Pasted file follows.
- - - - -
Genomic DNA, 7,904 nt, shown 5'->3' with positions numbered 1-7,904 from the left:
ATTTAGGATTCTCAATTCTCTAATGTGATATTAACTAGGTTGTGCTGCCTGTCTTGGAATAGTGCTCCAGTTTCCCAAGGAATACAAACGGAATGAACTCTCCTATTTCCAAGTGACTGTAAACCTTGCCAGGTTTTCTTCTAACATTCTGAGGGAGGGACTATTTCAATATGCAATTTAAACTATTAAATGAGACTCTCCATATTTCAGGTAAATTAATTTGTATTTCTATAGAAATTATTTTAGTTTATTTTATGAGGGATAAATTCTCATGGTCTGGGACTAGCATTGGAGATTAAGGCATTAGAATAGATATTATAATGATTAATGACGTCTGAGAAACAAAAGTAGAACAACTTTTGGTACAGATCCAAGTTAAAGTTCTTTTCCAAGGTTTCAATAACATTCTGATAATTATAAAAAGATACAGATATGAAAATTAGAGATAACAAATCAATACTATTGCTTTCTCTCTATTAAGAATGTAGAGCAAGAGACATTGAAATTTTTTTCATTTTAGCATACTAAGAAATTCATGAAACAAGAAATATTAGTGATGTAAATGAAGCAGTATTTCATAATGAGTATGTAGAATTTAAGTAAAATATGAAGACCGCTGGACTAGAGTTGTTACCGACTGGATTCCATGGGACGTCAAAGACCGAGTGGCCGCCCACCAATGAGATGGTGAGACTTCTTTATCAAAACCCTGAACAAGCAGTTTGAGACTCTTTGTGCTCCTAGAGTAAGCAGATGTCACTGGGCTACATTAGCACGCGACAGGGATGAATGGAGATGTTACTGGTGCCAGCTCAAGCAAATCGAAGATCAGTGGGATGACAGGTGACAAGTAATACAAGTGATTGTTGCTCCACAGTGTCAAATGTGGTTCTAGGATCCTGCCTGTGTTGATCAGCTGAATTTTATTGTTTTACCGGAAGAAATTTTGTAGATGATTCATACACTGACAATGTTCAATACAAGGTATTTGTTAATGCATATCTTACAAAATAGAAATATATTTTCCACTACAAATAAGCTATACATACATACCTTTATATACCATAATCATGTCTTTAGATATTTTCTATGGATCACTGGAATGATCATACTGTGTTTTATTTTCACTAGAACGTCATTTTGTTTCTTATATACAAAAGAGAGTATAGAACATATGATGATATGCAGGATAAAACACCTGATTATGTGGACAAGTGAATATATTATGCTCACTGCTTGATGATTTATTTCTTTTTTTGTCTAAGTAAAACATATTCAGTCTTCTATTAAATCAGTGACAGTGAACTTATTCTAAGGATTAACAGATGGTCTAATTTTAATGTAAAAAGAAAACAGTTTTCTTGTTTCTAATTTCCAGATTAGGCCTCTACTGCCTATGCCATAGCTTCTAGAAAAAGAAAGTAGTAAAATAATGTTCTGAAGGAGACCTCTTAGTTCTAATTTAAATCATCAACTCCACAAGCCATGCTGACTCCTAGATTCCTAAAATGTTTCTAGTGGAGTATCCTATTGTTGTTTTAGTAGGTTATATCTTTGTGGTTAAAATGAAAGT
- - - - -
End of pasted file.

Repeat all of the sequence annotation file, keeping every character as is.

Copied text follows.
Genomic DNA, 7,904 nt, shown 5'->3' with positions numbered 1-7,904 from the left:
ATTTAGGATTCTCAATTCTCTAATGTGATATTAACTAGGTTGTGCTGCCTGTCTTGGAATAGTGCTCCAGTTTCCCAAGGAATACAAACGGAATGAACTCTCCTATTTCCAAGTGACTGTAAACCTTGCCAGGTTTTCTTCTAACATTCTGAGGGAGGGACTATTTCAATATGCAATTTAAACTATTAAATGAGACTCTCCATATTTCAGGTAAATTAATTTGTATTTCTATAGAAATTATTTTAGTTTATTTTATGAGGGATAAATTCTCATGGTCTGGGACTAGCATTGGAGATTAAGGCATTAGAATAGATATTATAATGATTAATGACGTCTGAGAAACAAAAGTAGAACAACTTTTGGTACAGATCCAAGTTAAAGTTCTTTTCCAAGGTTTCAATAACATTCTGATAATTATAAAAAGATACAGATATGAAAATTAGAGATAACAAATCAATACTATTGCTTTCTCTCTATTAAGAATGTAGAGCAAGAGACATTGAAATTTTTTTCATTTTAGCATACTAAGAAATTCATGAAACAAGAAATATTAGTGATGTAAATGAAGCAGTATTTCATAATGAGTATGTAGAATTTAAGTAAAATATGAAGACCGCTGGACTAGAGTTGTTACCGACTGGATTCCATGGGACGTCAAAGACCGAGTGGCCGCCCACCAATGAGATGGTGAGACTTCTTTATCAAAACCCTGAACAAGCAGTTTGAGACTCTTTGTGCTCCTAGAGTAAGCAGATGTCACTGGGCTACATTAGCACGCGACAGGGATGAATGGAGATGTTACTGGTGCCAGCTCAAGCAAATCGAAGATCAGTGGGATGACAGGTGACAAGTAATACAAGTGATTGTTGCTCCACAGTGTCAAATGTGGTTCTAGGATCCTGCCTGTGTTGATCAGCTGAATTTTATTGTTTTACCGGAAGAAATTTTGTAGATGATTCATACACTGACAATGTTCAATACAAGGTATTTGTTAATGCATATCTTACAAAATAGAAATATATTTTCCACTACAAATAAGCTATACATACATACCTTTATATACCATAATCATGTCTTTAGATATTTTCTATGGATCACTGGAATGATCATACTGTGTTTTATTTTCACTAGAACGTCATTTTGTTTCTTATATACAAAAGAGAGTATAGAACATATGATGATATGCAGGATAAAACACCTGATTATGTGGACAAGTGAATATATTATGCTCACTGCTTGATGATTTATTTCTTTTTTTGTCTAAGTAAAACATATTCAGTCTTCTATTAAATCAGTGACAGTGAACTTATTCTAAGGATTAACAGATGGTCTAATTTTAATGTAAAAAGAAAACAGTTTTCTTGTTTCTAATTTCCAGATTAGGCCTCTACTGCCTATGCCATAGCTTCTAGAAAAAGAAAGTAGTAAAATAATGTTCTGAAGGAGACCTCTTAGTTCTAATTTAAATCATCAACTCCACAAGCCATGCTGACTCCTAGATTCCTAAAATGTTTCTAGTGGAGTATCCTATTGTTGTTTTAGTAGGTTATATCTTTGTGGTTAAAATGAAAGT